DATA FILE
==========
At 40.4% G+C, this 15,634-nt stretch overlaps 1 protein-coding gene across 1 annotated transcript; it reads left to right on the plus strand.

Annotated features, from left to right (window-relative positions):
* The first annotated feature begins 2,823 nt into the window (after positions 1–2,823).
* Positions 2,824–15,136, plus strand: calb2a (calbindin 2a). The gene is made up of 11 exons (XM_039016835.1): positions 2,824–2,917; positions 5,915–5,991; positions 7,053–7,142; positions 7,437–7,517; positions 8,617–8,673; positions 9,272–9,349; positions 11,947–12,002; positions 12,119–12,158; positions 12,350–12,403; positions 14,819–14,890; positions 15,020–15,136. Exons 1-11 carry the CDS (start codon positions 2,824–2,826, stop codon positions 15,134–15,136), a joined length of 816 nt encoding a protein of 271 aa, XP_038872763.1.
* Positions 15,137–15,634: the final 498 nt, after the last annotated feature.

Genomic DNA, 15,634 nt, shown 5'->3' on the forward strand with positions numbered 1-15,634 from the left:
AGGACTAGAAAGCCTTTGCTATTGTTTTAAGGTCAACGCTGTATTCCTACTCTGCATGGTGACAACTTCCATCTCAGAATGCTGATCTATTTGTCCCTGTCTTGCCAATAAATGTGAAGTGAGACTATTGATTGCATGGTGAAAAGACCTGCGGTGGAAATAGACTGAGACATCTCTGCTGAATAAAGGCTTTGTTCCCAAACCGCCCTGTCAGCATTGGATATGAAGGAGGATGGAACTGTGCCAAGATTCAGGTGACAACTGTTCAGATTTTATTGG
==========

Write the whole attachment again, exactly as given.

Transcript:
At 40.4% G+C, this 15,634-nt stretch overlaps 1 protein-coding gene across 1 annotated transcript; it reads left to right on the plus strand.

Annotated features, from left to right (window-relative positions):
* The first annotated feature begins 2,823 nt into the window (after positions 1–2,823).
* Positions 2,824–15,136, plus strand: calb2a (calbindin 2a). The gene is made up of 11 exons (XM_039016835.1): positions 2,824–2,917; positions 5,915–5,991; positions 7,053–7,142; positions 7,437–7,517; positions 8,617–8,673; positions 9,272–9,349; positions 11,947–12,002; positions 12,119–12,158; positions 12,350–12,403; positions 14,819–14,890; positions 15,020–15,136. Exons 1-11 carry the CDS (start codon positions 2,824–2,826, stop codon positions 15,134–15,136), a joined length of 816 nt encoding a protein of 271 aa, XP_038872763.1.
* Positions 15,137–15,634: the final 498 nt, after the last annotated feature.

Genomic DNA, 15,634 nt, shown 5'->3' on the forward strand with positions numbered 1-15,634 from the left:
AGGACTAGAAAGCCTTTGCTATTGTTTTAAGGTCAACGCTGTATTCCTACTCTGCATGGTGACAACTTCCATCTCAGAATGCTGATCTATTTGTCCCTGTCTTGCCAATAAATGTGAAGTGAGACTATTGATTGCATGGTGAAAAGACCTGCGGTGGAAATAGACTGAGACATCTCTGCTGAATAAAGGCTTTGTTCCCAAACCGCCCTGTCAGCATTGGATATGAAGGAGGATGGAACTGTGCCAAGATTCAGGTGACAACTGTTCAGATTTTATTGG